Music lovers take note: If you use iTunes, pay attention to your e-mail receipts and bank records. Users of the popular online music store have complained of unauthorized charges for songs, movies, games and apps.
The charges, some of which may have come through phishing scams, drew heightened attention in August when customers reported on social networking sites that they saw hundreds and, in a few cases, thousands of dollars worth of items they didn't buy show up on their accounts.
The issue has dogged some of iTunes' 160 million worldwide customers for more than a year.
Among the victims is Edward van Eckert, who said that more than $2,000 in unauthorized iTunes charges were billed in August to his PayPal account, which is funded by a checking account. Other customers of iTunes and PayPal reported similar fraud.
For van Eckert, the charges began on a Sunday night and stopped when he got his bank to unlink the accounts early the next morning. Van Eckert said he lost access to his Gmail account for two days and that perhaps his accounts were tapped during that period. "That's the only breach I've been exposed to. I don't think I got caught on phishing.
"It was the frustration of seeing someone was stealing in my name and I was unable to notify anyone to put a stop in place," said van Eckert, 50, of Metuchen, N.J., who has since gotten a refund.
While iTunes acknowledged that some users have been the victims of identity theft and credit card fraud, Apple spokesman Jason Roth declined to comment on how often it happens or how much money has been involved.
No culprit emerged after the batch of cases in August, and it's not clear how the thieves profited.
One possibility is that they received a commission or kickback for every sale. In July, Apple said 400 customers were hit with bogus charges in a hacking scam involving an app developer. The thieves may also have sold passwords to others who downloaded items for their use, said Clifford Neuman, the director of the University of Southern California's Center for Computer Systems Security.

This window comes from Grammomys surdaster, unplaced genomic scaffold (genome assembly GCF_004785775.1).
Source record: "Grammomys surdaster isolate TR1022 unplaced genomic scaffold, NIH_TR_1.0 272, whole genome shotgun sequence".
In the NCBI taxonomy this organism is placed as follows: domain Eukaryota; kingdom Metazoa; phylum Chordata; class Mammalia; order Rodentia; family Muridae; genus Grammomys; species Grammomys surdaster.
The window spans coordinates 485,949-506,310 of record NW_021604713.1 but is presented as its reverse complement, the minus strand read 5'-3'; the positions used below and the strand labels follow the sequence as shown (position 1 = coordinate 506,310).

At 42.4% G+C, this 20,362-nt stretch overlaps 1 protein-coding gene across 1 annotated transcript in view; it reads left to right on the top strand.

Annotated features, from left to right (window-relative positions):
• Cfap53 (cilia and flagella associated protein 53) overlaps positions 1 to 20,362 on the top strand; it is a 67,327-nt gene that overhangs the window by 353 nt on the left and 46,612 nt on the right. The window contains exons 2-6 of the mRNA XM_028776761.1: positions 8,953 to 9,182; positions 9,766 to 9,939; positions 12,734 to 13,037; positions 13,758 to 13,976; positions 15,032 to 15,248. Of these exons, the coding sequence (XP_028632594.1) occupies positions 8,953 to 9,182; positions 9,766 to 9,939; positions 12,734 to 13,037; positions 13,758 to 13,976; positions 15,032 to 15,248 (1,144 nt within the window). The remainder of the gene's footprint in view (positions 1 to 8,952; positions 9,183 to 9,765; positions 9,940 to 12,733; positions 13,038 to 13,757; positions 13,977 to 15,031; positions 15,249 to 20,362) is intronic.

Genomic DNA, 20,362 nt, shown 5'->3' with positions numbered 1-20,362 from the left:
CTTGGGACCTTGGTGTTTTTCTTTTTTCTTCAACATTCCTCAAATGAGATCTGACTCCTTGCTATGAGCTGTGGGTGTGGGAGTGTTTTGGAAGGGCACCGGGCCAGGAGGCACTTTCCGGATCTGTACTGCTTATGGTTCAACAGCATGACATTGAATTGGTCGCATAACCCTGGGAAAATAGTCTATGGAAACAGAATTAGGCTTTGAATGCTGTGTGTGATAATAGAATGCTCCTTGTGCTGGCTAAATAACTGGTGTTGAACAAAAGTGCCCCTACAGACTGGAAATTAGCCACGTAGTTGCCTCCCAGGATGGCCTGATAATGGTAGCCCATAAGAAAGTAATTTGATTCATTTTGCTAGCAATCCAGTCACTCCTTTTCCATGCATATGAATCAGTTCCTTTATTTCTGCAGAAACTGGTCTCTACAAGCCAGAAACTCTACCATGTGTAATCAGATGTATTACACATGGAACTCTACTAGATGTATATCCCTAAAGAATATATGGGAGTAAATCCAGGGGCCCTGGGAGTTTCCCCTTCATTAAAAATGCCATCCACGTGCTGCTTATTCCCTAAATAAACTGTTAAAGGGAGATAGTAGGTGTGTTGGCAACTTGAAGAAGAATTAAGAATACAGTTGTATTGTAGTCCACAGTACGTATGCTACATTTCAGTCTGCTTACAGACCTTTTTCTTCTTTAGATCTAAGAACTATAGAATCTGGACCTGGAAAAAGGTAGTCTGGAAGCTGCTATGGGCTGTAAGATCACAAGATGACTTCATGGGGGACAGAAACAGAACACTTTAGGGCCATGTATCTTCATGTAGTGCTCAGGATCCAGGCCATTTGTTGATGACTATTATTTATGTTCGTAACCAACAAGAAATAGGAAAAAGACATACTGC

"They might just want the music, but there's only so much music one person can get or needs," Neuman said. "Usually there's some desire to get the funds into the account of the attacker rather than just steal the contents."
PayPal, iTunes: Don't blame us
After the August complaints, Michael Barrett, PayPal's chief information security officer, wrote a company blog post on Aug. 25, saying that neither the PayPal nor the iTunes system had been compromised.
"We've looked into this extensively," he wrote, "and want to assure you that: 1) the PayPal system itself has not been compromised and continues to be secure; and 2) if you have been affected by this issue, the criminals behind it have not taken over or logged into your PayPal account."
PayPal did not say how many customers were hurt or how badly. Spokeswoman Sara Gorman said the company had no comment beyond Barrett's post.
Roth said the iTunes server wasn't hacked either.
"They're trying to say the vulnerability is not in our system, but what is happening is that whoever is doing this is compromising individual users' accounts through failures of those individuals," said USC's Neuman.
PayPal said it will help its burned customers get their money back.
"If a criminal gains unauthorized access to your PayPal account, PayPal will cover you for the full amount of unauthorized transactions," Barrett wrote.
Roth, at Apple, said the first step is to contact your bank, which should decide if the account needs to be closed.
"We're always working to enhance account security for iTunes users," Roth said in an e-mail. "If your credit card or iTunes password is stolen and used on iTunes you should contact your financial institution about charge-backs for any unauthorized purchases, and be sure to change your iTunes password right away."
Because there was no wholesale breach, the most likely scenario was that it was a phishing attack, Neuman said.
In such attacks, hackers spam potential victims, trying to get them to click on links in e-mails that take them to lookalike -- but fake -- websites, where they are asked to enter personal information.
"It's essentially handing the iTunes password to a phisher, who can then log into iTunes and make purchases," Neuman said.
To stay secure, avoid clicking on links in e-mails, Neuman said. Instead, go directly to a site to log in. Barrett offered the same advice, "even if the e-mail looks like it's from your bank, an e-commerce site, the IRS or popular sites like PayPal."
Both also recommended having strong passwords -- a combination of upper and lowercase letters, numbers and symbols. Protect your computer by having a modern operating system with an updated browser that blocks fraudulent sites, as well as anti-virus protection, Barrett said.
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Van Eckert urged consumers to use an up-to-date e-mail address and a credit card with a low limit, rather than a checking account, when making online purchases.
"It just happened to be on my main e-mail account," he said. If it had been the account where he routed junk mail, "a month could have gone by, or I could have found out when checks started bouncing."
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